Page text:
Many spend more time planning for a two week vacation than planning for retirement. If you hope to get the most of your second act get ready ahead of time. Plan and prepare. Don’t waste that free time so dreamed of by those still chained to the work wheel. This is your chance to explore your passions, try new things, take chances, and expand your interests.

The future looks bright

Marriage, children, grandkids, career, have all given life meaning, purpose, sorrow and immense joy along the way. As I reflect back, all was in preparation for the best adventure to come…retirement.

I love being retired. I continue to learn and make adjustments. I don’t expect to get everything right but am hopeful I will get more right than not. Days are filled with opportunity, some uncertainty, optimism, and great expectations.

It is a wonderful journey…and that’s the truth.


Grow Wealthier During Retirement

Written by Jeremy Biberdorf

Most people think of retirement as a time to live as simply as possible with the hope savings accumulated through life won’t run out before the end of your life. While this is the reality that many older adults deal with, it’s not absolutely necessary. In fact, it’s possible to grow wealthier during retirement. It may require some reallocation of assets, but if you’ve prepared for retirement, it may surprise you to know that your wealth can actually grow as you go.

1)    Eliminate Inefficiencies. It’s important not to waste money. Take a careful look at your life and make those difficult changes. If you have poor credit, you’ll pay much more for loans for the rest of your life. Choose OneMain personal loans to see some practical examples. If you are currently renting, consider buying a home. This will build personal equity, another leverage point for future borrowing. Restrict monthly spending as much as possible. If you don’t need it, don’t buy it. And if you feel you must have it do without something else as a tradeoff.

2)    Focus on Enrichment. Retirement is a time to live gently. Fortunately, gentle living is not terribly expensive. Spend time exercising, meditating, reading, taking classes, and hanging out with the people who mean the most to you. Not only will filling your days with healthy activities like these preserve your wealth, it will make you healthier so that you enjoy your retirement more.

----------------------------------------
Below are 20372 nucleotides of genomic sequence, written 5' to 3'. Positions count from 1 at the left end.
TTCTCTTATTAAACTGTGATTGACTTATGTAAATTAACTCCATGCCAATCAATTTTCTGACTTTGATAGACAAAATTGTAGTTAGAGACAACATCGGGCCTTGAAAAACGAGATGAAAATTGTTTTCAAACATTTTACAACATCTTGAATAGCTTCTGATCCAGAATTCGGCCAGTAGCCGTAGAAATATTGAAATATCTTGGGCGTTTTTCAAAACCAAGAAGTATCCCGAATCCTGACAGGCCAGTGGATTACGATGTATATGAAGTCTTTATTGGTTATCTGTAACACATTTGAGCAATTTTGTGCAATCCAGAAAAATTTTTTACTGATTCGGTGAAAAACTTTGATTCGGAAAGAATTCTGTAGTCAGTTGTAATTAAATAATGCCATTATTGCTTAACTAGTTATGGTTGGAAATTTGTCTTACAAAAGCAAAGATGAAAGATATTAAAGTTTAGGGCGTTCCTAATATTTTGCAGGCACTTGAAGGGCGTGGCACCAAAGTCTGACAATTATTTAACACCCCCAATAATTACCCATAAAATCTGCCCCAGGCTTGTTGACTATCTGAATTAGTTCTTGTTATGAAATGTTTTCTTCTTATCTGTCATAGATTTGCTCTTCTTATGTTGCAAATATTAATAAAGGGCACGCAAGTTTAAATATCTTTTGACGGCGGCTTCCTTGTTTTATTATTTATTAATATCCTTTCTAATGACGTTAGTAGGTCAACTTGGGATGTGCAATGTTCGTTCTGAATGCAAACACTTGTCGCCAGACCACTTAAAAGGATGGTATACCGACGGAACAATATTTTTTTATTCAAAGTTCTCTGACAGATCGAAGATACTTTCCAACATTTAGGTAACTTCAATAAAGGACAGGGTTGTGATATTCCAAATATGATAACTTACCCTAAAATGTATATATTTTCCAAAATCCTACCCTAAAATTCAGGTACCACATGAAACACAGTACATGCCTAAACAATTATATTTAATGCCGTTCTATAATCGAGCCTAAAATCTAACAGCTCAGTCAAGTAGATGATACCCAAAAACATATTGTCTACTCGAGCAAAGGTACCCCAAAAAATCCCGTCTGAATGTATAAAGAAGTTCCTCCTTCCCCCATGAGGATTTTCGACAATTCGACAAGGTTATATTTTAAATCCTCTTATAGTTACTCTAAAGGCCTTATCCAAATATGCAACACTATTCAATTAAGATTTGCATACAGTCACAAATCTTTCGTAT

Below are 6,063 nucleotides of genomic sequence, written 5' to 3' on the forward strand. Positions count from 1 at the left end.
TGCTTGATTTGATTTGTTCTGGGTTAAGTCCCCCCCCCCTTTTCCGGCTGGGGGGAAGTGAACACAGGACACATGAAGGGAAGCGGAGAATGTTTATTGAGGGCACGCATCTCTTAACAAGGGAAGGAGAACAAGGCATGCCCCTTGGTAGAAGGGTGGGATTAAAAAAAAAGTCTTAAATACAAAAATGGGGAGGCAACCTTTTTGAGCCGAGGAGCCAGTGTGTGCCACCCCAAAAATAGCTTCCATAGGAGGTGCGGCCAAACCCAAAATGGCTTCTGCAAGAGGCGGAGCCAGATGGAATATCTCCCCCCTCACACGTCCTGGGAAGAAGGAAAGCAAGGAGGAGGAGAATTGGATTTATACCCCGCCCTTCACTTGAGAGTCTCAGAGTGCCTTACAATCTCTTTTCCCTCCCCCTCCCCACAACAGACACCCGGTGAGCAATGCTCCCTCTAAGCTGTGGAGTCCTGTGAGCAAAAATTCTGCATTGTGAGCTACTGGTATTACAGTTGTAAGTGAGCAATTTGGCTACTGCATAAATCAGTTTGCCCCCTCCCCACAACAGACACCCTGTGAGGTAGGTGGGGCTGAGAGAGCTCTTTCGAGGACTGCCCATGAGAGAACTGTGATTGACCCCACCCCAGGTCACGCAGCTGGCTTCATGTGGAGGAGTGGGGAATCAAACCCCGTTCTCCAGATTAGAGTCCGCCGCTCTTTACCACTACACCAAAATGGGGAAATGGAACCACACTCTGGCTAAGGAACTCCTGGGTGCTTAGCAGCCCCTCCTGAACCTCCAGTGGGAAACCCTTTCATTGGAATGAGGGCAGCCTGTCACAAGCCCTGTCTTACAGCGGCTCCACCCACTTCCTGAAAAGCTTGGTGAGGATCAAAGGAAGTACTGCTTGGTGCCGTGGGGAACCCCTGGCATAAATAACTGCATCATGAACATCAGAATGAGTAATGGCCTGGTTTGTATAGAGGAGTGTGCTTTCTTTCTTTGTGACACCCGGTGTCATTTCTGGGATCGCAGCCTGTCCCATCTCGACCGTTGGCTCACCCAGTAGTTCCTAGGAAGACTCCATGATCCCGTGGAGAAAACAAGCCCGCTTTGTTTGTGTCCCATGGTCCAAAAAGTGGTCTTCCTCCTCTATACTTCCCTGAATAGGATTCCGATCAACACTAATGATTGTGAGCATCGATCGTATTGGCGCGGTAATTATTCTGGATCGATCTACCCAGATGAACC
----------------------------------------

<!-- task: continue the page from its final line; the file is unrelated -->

3)    Increase Saving. No matter what age you are, you should be saving as much as possible, at least if you hope for a retirement that’s free of financial anxiety. Your savings will be the basis of future security. Even if you are well on your way to a comfortable retirement, saving is an integral skill to keep active. If you are able to work part time, through a job or a profitable hobby, you can continue to add to your savings.

Now we come to the investment portion. Once you’ve controlled spending and increased your savings, you want to allocate your financial resources in a way that will build wealth without requiring too much in the way of active management. Here are some ways to do that.

1)    The 4% Rule of Investment. Let’s say you have $1,000,000 invested in index funds through Vanguard. Investments like these grow, on average, about 8-10% per year. Retirees who withdraw 4% of their investment balance every year ($40,000 in this case) still see their investments gaining value, at a faster rate than money is being withdrawn. This is an incredible way to gradually accumulate greater wealth during retirement, even as you’re living off of the investment balance. The less you take out to live on, the larger balance you have gaining value.

2)    Real Estate and Other Passive Income. Some people build wealth through ownership of property, companies, and more. If you have a property that yields a positive cash flow through renters or other forms of tenant, you can live off of this income or use it to increase your wealth. Once you’ve paid off the property which, by the time you retire, may have already happened, you’ll enjoy that entire monthly rental balance in your pocket less the on-going costs to maintain the property.

3)    Make Sure You Know About All Assets. By the time you retire, you will likely have worked a number of jobs, lived in many houses, and had an incredible variety of experiences. In this time, you may have received inheritances, retirement accounts from work/pensions, property, and other assets. It is important to make sure you know what you own, and to have it allocated in the way that best provides ongoing security. By knowing exactly what you have you can better maximize your returns. Get rid of low performers and build an efficient portfolio of quality investments.

Retirement doesn’t have to be a time spent watching your resources move inexorably to zero. You may be able to create a situation in which you money grows significantly, even when you no longer have direct income from your career. This takes time, hard work, and making the best of your opportunities prior to retirement, but if you are able to hit these targets you’ll have a prosperous retirement with a large estate.